FIRST Quantum Minerals Ltd. has told the Zambian government it plans to fire 730 workers at its Sentinel copper mine because it’s not getting enough power to keep operations running.
Zambia is facing its worst power crisis yet due to low water levels at the hydropower dams it relies on for 95% of generation capacity. The shortages have hit mines, which are also under pressure to cut costs and shed jobs to cope with a decline in commodity prices. Zambia is Africa’s second-biggest producer of copper after Democratic Republic of Congo.
The Sentinel mine in Kalumbila, in North Western province, has been unable to receive power from a transmission line connected to the capital, Lusaka, that was supposed to come online in September. The mine may also delay plans to hire another 360 workers.
“Our appeal is now to government to quickly energise the line from Lusaka to Kalumbila,” Joseph Chewe, general secretary at the Mineworkers Union of Zambia, said in comments broadcast by state television on Wednesday. With an increased supply of power, “we can avoid the job losses that have been announced,” he said.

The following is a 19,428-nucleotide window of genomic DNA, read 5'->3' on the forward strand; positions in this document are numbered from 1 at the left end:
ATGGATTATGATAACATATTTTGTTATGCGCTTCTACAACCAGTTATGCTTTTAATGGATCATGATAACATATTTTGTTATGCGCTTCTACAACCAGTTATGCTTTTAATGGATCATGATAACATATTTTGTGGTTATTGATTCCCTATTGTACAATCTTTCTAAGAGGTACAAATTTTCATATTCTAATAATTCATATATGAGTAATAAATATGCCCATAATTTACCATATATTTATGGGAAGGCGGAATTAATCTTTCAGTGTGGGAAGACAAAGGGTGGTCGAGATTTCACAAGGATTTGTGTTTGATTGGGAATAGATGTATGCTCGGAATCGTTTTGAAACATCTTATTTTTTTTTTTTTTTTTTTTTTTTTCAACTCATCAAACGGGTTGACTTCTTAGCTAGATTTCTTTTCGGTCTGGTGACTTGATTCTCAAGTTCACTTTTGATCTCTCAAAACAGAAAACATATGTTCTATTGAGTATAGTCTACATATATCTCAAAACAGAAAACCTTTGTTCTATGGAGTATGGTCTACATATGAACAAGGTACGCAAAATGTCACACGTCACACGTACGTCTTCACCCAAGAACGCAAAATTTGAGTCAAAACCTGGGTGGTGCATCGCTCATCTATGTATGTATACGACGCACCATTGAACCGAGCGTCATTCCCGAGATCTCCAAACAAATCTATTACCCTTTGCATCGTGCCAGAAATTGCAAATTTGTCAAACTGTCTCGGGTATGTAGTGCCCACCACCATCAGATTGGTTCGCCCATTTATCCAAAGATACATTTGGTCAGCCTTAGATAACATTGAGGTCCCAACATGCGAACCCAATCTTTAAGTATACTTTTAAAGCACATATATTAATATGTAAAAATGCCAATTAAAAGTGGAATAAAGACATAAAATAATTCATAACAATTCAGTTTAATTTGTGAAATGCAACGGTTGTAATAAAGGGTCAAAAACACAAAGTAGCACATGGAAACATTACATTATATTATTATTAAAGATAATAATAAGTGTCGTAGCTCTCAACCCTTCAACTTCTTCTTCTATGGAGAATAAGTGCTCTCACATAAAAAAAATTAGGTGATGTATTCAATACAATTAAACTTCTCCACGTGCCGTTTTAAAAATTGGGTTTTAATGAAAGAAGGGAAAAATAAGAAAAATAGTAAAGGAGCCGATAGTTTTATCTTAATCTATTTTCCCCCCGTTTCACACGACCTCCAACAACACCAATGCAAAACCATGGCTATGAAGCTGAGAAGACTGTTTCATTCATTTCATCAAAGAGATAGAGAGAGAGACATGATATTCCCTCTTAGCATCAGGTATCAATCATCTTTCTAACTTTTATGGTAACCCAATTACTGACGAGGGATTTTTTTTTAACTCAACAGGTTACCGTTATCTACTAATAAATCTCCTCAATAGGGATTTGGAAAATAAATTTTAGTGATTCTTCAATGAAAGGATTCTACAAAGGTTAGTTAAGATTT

Sentinel, which Zambian President Edgar Lungu officially opened in August, is receiving 70 megawatts of the 150 megawatts it requires, ZNBC reported, citing a letter from the company. A spokeswoman for the mine wasn’t immediately able to comment when contacted by phone.
Sentinel will produce 280,000 to 300,000 metric tons of copper at full capacity and it employed 1,264 people as of August, according to First Quantum.